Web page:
Comparing browsers, pros and Cons of different Browsers

Discussion in 'Android Apps & Games' started by Isthmus, Mar 22, 2010.

  1. Isthmus

    Isthmus Well-Known Member
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    I've seen plenty of discussion here about different browser apps, but I have yet to see one listing the pros and cons of the different most popular browsers available for android. The main browsers I've been able to identify are the following:

    Standard
    Dolphin
    Opera Mini
    xScope

    If there are any others worth mentioning, please add them to the list. I would love to hear your input regarding the pros and cons of each one.

    TIA.
     

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  2. grainysand

    grainysand Well-Known Member
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    Opera Mini assumes your phone is some godawful non-touchscreen dumbphone that can't browse the web like a PC. It's fast, sure, but it renders a lot of sites badly--and worst of all, no kinetic scrolling. Have to rub your screen forever before you hit the bottom of any page. I like the UI, but its lack of optimization for a real smartphone is bad. Very bad.

    Stock is so-so. I like Desire stock, though: easier text selection, quick access to copy-and-paste, look up terms on wikipedia, and google translate of any word.

    The rest I've never tried.
     
  3. pwabbit

    pwabbit Well-Known Member
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    If you have a dumb phone, Opera Mini is the way to go (for all the reasons already noted)

    The stock browser is OK. I wouldn't hate having to use it, I am just glad we have choices.

    Steel is a decent browser. It is has a compact memory footprint. It does most things fairly well. It's better than the stock browser.

    Dolphin used to be awesome. I don't care for the newest UI. Dolphin functions very well. Has pinch zoom.

    xScope is awesome. It does pinch zoom, pin zoom. It's easy to bookmark items. The developer is one of the most active developers that I have seen on Android. Definitely an excellent product.
     
    BrainB0ne and Murphy like this.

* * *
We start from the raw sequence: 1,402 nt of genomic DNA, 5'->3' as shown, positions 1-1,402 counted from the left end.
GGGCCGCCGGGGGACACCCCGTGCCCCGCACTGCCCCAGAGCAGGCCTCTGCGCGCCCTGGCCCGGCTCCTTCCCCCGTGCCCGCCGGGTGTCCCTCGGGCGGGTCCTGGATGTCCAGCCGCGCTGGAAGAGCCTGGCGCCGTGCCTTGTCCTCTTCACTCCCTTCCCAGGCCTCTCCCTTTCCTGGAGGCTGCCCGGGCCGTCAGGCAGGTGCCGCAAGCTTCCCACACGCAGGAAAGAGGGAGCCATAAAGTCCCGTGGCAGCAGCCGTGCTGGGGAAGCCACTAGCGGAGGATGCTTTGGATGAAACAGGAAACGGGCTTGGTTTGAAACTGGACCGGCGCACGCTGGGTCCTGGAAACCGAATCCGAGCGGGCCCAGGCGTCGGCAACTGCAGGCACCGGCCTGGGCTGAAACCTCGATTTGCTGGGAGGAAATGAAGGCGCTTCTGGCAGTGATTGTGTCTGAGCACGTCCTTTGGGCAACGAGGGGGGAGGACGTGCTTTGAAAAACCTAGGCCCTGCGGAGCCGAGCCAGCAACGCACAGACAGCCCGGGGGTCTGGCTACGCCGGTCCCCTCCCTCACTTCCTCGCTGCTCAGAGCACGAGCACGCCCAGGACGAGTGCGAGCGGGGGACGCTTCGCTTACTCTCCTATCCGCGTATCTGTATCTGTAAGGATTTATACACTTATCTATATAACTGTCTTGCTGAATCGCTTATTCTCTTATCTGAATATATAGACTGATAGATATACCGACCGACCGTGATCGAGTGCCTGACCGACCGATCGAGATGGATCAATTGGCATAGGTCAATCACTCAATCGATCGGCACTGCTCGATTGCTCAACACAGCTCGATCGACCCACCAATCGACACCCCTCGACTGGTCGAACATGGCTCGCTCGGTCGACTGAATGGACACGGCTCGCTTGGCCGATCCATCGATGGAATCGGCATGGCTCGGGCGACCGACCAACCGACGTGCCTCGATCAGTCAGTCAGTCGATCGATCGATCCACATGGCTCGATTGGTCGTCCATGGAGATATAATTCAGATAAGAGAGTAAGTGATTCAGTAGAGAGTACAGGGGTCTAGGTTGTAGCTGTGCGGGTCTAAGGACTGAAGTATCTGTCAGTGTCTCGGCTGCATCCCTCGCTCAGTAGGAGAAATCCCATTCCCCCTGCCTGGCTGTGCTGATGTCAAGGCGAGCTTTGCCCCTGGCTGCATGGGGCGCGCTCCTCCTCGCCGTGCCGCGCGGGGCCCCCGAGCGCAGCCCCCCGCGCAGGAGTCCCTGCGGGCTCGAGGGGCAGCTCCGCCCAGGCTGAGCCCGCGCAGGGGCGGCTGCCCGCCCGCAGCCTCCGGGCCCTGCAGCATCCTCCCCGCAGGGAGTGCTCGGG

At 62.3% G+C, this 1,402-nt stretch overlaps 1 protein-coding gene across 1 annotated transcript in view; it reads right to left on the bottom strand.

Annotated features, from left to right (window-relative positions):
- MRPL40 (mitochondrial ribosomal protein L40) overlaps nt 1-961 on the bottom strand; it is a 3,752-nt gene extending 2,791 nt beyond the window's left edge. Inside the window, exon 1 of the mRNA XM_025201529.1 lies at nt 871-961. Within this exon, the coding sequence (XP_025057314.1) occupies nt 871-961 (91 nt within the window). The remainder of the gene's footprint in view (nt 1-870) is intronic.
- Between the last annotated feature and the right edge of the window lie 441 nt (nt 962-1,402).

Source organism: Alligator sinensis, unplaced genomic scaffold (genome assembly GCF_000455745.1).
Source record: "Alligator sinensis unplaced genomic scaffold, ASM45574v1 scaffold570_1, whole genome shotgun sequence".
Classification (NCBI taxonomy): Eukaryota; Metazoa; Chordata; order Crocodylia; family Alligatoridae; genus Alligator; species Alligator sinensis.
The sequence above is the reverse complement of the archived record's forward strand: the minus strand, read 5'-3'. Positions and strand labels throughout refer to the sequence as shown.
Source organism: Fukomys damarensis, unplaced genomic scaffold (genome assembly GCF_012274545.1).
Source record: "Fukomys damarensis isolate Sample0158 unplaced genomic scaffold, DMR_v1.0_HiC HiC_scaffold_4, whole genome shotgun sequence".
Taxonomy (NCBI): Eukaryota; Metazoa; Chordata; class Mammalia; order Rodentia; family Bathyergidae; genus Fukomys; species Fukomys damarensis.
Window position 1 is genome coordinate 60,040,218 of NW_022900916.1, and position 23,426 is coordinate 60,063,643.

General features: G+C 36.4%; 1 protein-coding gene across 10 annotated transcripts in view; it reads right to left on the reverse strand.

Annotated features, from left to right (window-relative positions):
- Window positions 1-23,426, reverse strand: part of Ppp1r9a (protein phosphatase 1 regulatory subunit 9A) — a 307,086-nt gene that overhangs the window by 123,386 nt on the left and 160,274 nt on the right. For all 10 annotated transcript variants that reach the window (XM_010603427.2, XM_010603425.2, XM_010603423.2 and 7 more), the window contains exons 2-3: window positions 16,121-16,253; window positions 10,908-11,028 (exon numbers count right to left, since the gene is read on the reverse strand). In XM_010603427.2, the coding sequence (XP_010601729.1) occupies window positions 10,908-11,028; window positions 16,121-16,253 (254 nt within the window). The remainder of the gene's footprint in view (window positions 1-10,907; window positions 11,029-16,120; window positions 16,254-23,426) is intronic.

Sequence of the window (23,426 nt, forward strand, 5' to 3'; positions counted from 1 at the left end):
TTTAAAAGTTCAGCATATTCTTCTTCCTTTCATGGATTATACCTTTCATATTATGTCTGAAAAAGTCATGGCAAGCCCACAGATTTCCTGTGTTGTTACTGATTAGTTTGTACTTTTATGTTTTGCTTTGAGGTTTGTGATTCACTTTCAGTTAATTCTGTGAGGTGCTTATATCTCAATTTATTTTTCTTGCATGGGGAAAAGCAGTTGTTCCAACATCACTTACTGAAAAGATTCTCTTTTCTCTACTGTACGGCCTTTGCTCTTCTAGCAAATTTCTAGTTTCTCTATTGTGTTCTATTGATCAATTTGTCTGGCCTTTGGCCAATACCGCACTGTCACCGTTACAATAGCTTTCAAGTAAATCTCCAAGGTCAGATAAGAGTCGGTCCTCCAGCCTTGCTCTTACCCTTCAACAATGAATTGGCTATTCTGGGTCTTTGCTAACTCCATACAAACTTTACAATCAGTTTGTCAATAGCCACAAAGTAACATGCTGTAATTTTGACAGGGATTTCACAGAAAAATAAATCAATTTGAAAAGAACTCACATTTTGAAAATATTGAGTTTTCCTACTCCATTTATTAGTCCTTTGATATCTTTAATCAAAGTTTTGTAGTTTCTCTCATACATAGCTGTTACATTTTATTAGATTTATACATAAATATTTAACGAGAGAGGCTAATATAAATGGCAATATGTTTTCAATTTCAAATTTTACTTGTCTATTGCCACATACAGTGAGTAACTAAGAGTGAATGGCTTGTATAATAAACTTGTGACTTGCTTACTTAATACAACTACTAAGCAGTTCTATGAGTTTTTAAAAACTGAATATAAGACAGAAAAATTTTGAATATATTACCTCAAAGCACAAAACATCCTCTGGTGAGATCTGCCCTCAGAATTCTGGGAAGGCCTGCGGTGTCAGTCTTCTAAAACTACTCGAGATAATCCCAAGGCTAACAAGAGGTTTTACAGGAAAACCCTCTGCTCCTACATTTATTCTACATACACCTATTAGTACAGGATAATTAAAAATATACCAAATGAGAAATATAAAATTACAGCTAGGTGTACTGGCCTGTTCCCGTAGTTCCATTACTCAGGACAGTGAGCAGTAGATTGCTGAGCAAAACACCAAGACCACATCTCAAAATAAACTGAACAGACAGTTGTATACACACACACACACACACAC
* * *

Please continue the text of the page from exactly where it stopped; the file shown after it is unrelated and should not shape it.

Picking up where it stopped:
4. Isthmus

    Isthmus Well-Known Member
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    Correct me if I'm wrong but aren't Desire and Steel essentially shells built over the standard browser?
     
  5. Aux

    Aux New Member
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    Currently EVERY browser for Android is a shell for built-in one. Except for Opera Mini, ofcourse.

    A few words on an Opera Mini. Currently it is in beta state and lacks proper Android integration, so developers have some time to polish it. Another thing is that it is made to save traffic and be lightning fast. When you are reading Phandroid/Slashdot on the go these are the only things that matter.
     
  6. pwabbit

    pwabbit Well-Known Member
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    From what I understand, all of the browsers utilize "webkit" for the browser engine. I guess all the other browsers would be a cousin to the stock app, related but not the same.
     
  7. BrainB0ne

    BrainB0ne Member
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    Thanks pwabbit, after your review I gave xScope a try :)

    Will run it in the future to see if I like it.
     
  8. marissa088

    marissa088 Member
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    I've only used the stock browser and Dolphin. I am very happy with Dolphin!! I like the look and layout of it. The gesture and pinch and zoom comes in handy. I really like that you can save bookmarks and favorite links because I don't like to clutter up my home screen with links to things that I can just as easily save to the browser. I recommend it!
     
  9. mkhopper

    mkhopper Well-Known Member